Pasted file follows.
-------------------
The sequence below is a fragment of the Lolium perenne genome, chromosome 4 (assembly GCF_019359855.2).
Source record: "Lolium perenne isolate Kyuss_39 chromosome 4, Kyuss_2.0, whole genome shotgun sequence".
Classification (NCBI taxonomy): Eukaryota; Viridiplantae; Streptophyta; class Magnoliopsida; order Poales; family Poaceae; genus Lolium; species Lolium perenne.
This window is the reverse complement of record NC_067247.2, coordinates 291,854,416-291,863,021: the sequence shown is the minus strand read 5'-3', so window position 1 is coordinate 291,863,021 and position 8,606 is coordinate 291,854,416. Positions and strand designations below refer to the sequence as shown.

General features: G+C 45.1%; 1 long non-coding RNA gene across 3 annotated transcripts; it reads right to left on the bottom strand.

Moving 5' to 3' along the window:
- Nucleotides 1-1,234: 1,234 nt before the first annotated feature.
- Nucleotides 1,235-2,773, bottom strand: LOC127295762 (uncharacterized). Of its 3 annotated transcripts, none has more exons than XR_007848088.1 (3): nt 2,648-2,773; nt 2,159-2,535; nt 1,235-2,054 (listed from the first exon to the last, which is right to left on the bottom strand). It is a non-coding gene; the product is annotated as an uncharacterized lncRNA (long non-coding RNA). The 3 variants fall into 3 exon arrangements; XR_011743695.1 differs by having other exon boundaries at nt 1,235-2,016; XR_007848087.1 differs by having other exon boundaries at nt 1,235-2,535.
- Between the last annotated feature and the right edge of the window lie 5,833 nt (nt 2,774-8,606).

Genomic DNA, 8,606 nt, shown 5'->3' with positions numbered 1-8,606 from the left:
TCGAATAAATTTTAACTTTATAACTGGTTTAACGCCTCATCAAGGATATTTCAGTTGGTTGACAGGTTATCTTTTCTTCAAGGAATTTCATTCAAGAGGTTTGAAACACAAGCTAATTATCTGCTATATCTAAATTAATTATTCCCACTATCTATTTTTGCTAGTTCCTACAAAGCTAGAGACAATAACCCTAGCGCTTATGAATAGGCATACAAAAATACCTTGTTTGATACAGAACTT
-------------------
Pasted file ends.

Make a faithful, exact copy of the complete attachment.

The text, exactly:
The sequence below is a fragment of the Lolium perenne genome, chromosome 4 (assembly GCF_019359855.2).
Source record: "Lolium perenne isolate Kyuss_39 chromosome 4, Kyuss_2.0, whole genome shotgun sequence".
Classification (NCBI taxonomy): Eukaryota; Viridiplantae; Streptophyta; class Magnoliopsida; order Poales; family Poaceae; genus Lolium; species Lolium perenne.
This window is the reverse complement of record NC_067247.2, coordinates 291,854,416-291,863,021: the sequence shown is the minus strand read 5'-3', so window position 1 is coordinate 291,863,021 and position 8,606 is coordinate 291,854,416. Positions and strand designations below refer to the sequence as shown.

General features: G+C 45.1%; 1 long non-coding RNA gene across 3 annotated transcripts; it reads right to left on the bottom strand.

Moving 5' to 3' along the window:
- Nucleotides 1-1,234: 1,234 nt before the first annotated feature.
- Nucleotides 1,235-2,773, bottom strand: LOC127295762 (uncharacterized). Of its 3 annotated transcripts, none has more exons than XR_007848088.1 (3): nt 2,648-2,773; nt 2,159-2,535; nt 1,235-2,054 (listed from the first exon to the last, which is right to left on the bottom strand). It is a non-coding gene; the product is annotated as an uncharacterized lncRNA (long non-coding RNA). The 3 variants fall into 3 exon arrangements; XR_011743695.1 differs by having other exon boundaries at nt 1,235-2,016; XR_007848087.1 differs by having other exon boundaries at nt 1,235-2,535.
- Between the last annotated feature and the right edge of the window lie 5,833 nt (nt 2,774-8,606).

Genomic DNA, 8,606 nt, shown 5'->3' with positions numbered 1-8,606 from the left:
TCGAATAAATTTTAACTTTATAACTGGTTTAACGCCTCATCAAGGATATTTCAGTTGGTTGACAGGTTATCTTTTCTTCAAGGAATTTCATTCAAGAGGTTTGAAACACAAGCTAATTATCTGCTATATCTAAATTAATTATTCCCACTATCTATTTTTGCTAGTTCCTACAAAGCTAGAGACAATAACCCTAGCGCTTATGAATAGGCATACAAAAATACCTTGTTTGATACAGAACTT